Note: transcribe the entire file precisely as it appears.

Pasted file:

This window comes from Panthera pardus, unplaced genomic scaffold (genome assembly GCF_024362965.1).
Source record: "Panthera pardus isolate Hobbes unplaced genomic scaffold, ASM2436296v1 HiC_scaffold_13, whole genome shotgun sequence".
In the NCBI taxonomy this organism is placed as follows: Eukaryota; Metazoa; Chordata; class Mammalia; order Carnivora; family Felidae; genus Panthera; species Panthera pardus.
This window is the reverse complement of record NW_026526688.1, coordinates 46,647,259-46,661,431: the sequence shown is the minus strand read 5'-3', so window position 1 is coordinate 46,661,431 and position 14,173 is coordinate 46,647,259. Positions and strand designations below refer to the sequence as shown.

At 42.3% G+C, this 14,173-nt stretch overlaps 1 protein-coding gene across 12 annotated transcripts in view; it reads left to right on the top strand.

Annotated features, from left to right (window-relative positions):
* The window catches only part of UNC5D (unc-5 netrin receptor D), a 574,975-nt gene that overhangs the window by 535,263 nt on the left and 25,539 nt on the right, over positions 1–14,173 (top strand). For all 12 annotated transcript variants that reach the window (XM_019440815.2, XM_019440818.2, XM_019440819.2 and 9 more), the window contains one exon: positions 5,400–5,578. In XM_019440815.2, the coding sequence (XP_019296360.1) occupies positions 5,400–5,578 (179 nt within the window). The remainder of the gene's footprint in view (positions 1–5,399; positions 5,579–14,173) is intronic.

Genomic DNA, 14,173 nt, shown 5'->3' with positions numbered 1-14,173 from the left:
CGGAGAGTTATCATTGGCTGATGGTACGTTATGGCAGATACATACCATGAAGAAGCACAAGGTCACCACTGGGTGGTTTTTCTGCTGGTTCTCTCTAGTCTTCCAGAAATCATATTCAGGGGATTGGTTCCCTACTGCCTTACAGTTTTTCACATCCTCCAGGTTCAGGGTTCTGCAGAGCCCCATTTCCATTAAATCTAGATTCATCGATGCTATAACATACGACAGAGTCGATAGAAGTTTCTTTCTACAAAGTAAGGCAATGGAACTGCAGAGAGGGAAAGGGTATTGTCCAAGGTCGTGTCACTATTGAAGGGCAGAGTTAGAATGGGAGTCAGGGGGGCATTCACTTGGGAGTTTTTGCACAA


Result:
This window comes from Panthera pardus, unplaced genomic scaffold (genome assembly GCF_024362965.1).
Source record: "Panthera pardus isolate Hobbes unplaced genomic scaffold, ASM2436296v1 HiC_scaffold_13, whole genome shotgun sequence".
In the NCBI taxonomy this organism is placed as follows: Eukaryota; Metazoa; Chordata; class Mammalia; order Carnivora; family Felidae; genus Panthera; species Panthera pardus.
This window is the reverse complement of record NW_026526688.1, coordinates 46,647,259-46,661,431: the sequence shown is the minus strand read 5'-3', so window position 1 is coordinate 46,661,431 and position 14,173 is coordinate 46,647,259. Positions and strand designations below refer to the sequence as shown.

At 42.3% G+C, this 14,173-nt stretch overlaps 1 protein-coding gene across 12 annotated transcripts in view; it reads left to right on the top strand.

Annotated features, from left to right (window-relative positions):
* The window catches only part of UNC5D (unc-5 netrin receptor D), a 574,975-nt gene that overhangs the window by 535,263 nt on the left and 25,539 nt on the right, over positions 1–14,173 (top strand). For all 12 annotated transcript variants that reach the window (XM_019440815.2, XM_019440818.2, XM_019440819.2 and 9 more), the window contains one exon: positions 5,400–5,578. In XM_019440815.2, the coding sequence (XP_019296360.1) occupies positions 5,400–5,578 (179 nt within the window). The remainder of the gene's footprint in view (positions 1–5,399; positions 5,579–14,173) is intronic.

Genomic DNA, 14,173 nt, shown 5'->3' with positions numbered 1-14,173 from the left:
CGGAGAGTTATCATTGGCTGATGGTACGTTATGGCAGATACATACCATGAAGAAGCACAAGGTCACCACTGGGTGGTTTTTCTGCTGGTTCTCTCTAGTCTTCCAGAAATCATATTCAGGGGATTGGTTCCCTACTGCCTTACAGTTTTTCACATCCTCCAGGTTCAGGGTTCTGCAGAGCCCCATTTCCATTAAATCTAGATTCATCGATGCTATAACATACGACAGAGTCGATAGAAGTTTCTTTCTACAAAGTAAGGCAATGGAACTGCAGAGAGGGAAAGGGTATTGTCCAAGGTCGTGTCACTATTGAAGGGCAGAGTTAGAATGGGAGTCAGGGGGGCATTCACTTGGGAGTTTTTGCACAA